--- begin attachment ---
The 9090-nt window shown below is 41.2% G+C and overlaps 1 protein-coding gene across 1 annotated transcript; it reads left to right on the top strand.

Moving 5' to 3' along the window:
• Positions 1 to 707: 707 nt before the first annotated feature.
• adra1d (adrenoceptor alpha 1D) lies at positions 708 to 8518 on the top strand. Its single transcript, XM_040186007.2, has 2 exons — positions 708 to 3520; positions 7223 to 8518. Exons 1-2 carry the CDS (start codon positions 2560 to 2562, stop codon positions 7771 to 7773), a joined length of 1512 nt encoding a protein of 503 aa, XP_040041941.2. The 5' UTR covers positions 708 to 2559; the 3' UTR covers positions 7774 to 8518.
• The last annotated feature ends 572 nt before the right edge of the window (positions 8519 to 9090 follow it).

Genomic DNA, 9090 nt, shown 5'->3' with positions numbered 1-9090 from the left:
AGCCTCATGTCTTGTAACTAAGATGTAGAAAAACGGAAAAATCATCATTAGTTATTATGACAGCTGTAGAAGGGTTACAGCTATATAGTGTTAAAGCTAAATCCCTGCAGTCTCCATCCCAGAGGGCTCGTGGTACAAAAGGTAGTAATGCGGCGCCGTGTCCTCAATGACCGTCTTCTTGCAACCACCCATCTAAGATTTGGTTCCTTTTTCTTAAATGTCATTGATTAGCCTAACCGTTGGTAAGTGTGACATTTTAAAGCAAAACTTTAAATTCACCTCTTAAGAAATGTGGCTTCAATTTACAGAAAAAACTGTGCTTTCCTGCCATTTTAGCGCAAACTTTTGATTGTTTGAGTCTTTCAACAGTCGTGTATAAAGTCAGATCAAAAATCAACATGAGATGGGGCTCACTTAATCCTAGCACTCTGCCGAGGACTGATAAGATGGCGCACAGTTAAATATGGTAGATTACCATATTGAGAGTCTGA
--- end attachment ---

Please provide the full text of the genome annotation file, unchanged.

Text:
The 9090-nt window shown below is 41.2% G+C and overlaps 1 protein-coding gene across 1 annotated transcript; it reads left to right on the top strand.

Moving 5' to 3' along the window:
• Positions 1 to 707: 707 nt before the first annotated feature.
• adra1d (adrenoceptor alpha 1D) lies at positions 708 to 8518 on the top strand. Its single transcript, XM_040186007.2, has 2 exons — positions 708 to 3520; positions 7223 to 8518. Exons 1-2 carry the CDS (start codon positions 2560 to 2562, stop codon positions 7771 to 7773), a joined length of 1512 nt encoding a protein of 503 aa, XP_040041941.2. The 5' UTR covers positions 708 to 2559; the 3' UTR covers positions 7774 to 8518.
• The last annotated feature ends 572 nt before the right edge of the window (positions 8519 to 9090 follow it).

Genomic DNA, 9090 nt, shown 5'->3' with positions numbered 1-9090 from the left:
AGCCTCATGTCTTGTAACTAAGATGTAGAAAAACGGAAAAATCATCATTAGTTATTATGACAGCTGTAGAAGGGTTACAGCTATATAGTGTTAAAGCTAAATCCCTGCAGTCTCCATCCCAGAGGGCTCGTGGTACAAAAGGTAGTAATGCGGCGCCGTGTCCTCAATGACCGTCTTCTTGCAACCACCCATCTAAGATTTGGTTCCTTTTTCTTAAATGTCATTGATTAGCCTAACCGTTGGTAAGTGTGACATTTTAAAGCAAAACTTTAAATTCACCTCTTAAGAAATGTGGCTTCAATTTACAGAAAAAACTGTGCTTTCCTGCCATTTTAGCGCAAACTTTTGATTGTTTGAGTCTTTCAACAGTCGTGTATAAAGTCAGATCAAAAATCAACATGAGATGGGGCTCACTTAATCCTAGCACTCTGCCGAGGACTGATAAGATGGCGCACAGTTAAATATGGTAGATTACCATATTGAGAGTCTGA